An alleged artwork by Caravaggio found in Spain but the authorities call for calm
Just as the Salvator mundi is not by Leonardo, by a simple inverse proportion, a painting entitled “Coronación de Espinas” (Crowning with thorns), previously attributed to the circle of Jose Ribera, is now believed to be nothing less than a Caravaggio’s artwork.
A few days after the news of the denied authenticity of Leonardo’s painting, such a discovery sounds at least ironic.
This time, however, before giving a verdict, we will proceed calmly: “We need an in-depth technical and scientific study” which will then be subjected to “an academic debate”. This is how the Spanish authorities have expressed themselves – the artwork is, in fact, in Madrid – who certainly do not wish to repeat the case of the Salvator mundi.
In any case, the fact that the painting, an Ecce homo, is in Spain, is not a fact to be underestimated, on the opposite it could support the thesis of its authenticity.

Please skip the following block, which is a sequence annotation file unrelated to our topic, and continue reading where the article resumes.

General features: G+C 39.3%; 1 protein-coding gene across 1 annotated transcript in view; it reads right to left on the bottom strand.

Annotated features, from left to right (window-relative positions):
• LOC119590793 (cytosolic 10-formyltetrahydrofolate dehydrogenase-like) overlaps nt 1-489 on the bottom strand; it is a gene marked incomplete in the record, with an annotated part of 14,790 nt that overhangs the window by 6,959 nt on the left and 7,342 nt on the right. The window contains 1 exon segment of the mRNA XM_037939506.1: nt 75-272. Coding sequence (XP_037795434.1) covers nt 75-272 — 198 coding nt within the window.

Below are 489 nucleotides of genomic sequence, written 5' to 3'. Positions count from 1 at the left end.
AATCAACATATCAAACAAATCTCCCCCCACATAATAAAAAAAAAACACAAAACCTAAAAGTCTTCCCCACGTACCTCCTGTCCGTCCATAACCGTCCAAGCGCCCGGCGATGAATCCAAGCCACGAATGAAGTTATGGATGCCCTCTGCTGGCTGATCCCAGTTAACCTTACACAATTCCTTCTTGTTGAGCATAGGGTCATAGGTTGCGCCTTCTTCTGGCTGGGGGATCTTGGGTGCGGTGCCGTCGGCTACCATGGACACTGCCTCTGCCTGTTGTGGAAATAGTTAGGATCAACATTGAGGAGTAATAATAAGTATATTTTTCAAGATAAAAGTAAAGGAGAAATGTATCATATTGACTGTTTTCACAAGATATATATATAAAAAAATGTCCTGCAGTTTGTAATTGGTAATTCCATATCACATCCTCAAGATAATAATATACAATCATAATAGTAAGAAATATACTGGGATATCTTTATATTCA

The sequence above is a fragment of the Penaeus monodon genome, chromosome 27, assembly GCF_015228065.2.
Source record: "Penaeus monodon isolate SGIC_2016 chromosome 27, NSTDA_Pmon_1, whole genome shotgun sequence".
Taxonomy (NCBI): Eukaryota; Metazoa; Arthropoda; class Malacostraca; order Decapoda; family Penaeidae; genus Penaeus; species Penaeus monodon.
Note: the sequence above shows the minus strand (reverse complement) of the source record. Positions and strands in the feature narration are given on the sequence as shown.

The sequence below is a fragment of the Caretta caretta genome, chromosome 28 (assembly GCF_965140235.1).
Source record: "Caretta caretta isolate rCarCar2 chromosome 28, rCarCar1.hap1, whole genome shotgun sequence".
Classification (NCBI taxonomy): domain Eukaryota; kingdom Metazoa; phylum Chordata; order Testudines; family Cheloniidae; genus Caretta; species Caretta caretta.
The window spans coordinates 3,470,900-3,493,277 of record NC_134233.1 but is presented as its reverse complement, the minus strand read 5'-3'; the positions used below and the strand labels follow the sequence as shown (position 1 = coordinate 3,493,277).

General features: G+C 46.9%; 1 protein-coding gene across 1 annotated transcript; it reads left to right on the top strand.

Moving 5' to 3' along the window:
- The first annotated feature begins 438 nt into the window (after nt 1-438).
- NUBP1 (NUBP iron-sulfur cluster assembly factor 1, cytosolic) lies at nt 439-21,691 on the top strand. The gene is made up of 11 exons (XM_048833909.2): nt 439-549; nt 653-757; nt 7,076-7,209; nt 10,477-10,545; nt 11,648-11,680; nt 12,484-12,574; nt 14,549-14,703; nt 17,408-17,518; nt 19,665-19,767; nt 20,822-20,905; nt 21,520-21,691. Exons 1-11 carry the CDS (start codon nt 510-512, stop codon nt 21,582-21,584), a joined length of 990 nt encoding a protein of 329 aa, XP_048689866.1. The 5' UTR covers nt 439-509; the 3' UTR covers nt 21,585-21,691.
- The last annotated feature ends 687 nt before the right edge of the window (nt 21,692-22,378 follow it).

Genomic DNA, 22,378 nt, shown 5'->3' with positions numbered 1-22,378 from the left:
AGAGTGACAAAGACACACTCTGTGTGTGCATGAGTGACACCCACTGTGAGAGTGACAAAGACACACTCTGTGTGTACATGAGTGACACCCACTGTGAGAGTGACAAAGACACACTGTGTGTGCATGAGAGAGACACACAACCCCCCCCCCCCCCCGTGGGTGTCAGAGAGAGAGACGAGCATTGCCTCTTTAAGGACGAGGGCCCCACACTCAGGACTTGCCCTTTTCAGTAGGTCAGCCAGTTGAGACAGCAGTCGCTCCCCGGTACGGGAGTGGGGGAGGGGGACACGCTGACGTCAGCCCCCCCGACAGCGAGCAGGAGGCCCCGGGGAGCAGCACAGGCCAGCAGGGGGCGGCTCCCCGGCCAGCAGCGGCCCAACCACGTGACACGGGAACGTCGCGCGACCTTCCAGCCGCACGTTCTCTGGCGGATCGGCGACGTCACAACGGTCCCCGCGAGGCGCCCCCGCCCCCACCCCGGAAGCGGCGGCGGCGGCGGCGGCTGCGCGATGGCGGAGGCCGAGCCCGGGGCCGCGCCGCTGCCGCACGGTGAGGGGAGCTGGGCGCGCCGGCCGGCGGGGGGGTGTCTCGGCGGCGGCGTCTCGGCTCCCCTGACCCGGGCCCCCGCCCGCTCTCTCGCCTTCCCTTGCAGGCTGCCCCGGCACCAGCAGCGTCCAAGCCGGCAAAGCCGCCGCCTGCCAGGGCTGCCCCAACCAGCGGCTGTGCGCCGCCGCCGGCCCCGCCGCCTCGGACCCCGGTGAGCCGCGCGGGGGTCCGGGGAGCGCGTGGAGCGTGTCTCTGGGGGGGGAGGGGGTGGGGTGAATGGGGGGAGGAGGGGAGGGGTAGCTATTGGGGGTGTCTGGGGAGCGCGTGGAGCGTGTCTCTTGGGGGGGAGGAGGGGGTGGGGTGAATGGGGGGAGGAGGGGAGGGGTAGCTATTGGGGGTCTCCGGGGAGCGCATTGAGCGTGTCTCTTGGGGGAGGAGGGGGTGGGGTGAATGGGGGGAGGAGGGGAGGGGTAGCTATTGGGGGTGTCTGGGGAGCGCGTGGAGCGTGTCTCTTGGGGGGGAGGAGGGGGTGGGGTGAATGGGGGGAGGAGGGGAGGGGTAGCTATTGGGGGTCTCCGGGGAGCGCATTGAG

Why? Here a little historical explanation is needed.
In 1605, Cardinal Massimo Massimi commissioned three artists – Cigoli, Passignano and Caravaggio – to create an artwork, an Ecce Homo, each. The cardinal would then have chosen one of the three and, legend has it, that Michelangelo made his in just thirty-six days. Although Massimi’s final choice did not fall on Caravaggio, several years later in 1623, another exponent of the cardinal’s family, Innocenzo, already a monsignor, became apostolic nuncio in Madrid and could have acted as an intermediary for the movement of the work from Italy to Spain.
For now these are only reconstructions and hypotheses which – despite the undeniable charm – must also be confirmed since the story has one relevant detail: another artwork by Caravaggio equal to the Spanish one both in subject, size and period, is kept at the Civic Museum of Palazzo Bianco (Genoa). Until a few days ago this was the undisputed Ecce homo by Caravaggio.
We are not able to establish how it will end, but in the meantime international experts have already expressed their opinion on the alleged authorship of the painting. In Italy, two voices in particular have raised in support of the extraordinary discovery, that of Maria Cristina Terzaghi – professor at the University of Roma Tre and expert connoisseur of the artist – and that of Vittorio Sgarbi – who needs no introduction – who sided in favor of the authenticity of the painting.
We have to wait and not be in a hurry. To avoid any mistake, it is right for art to take its time.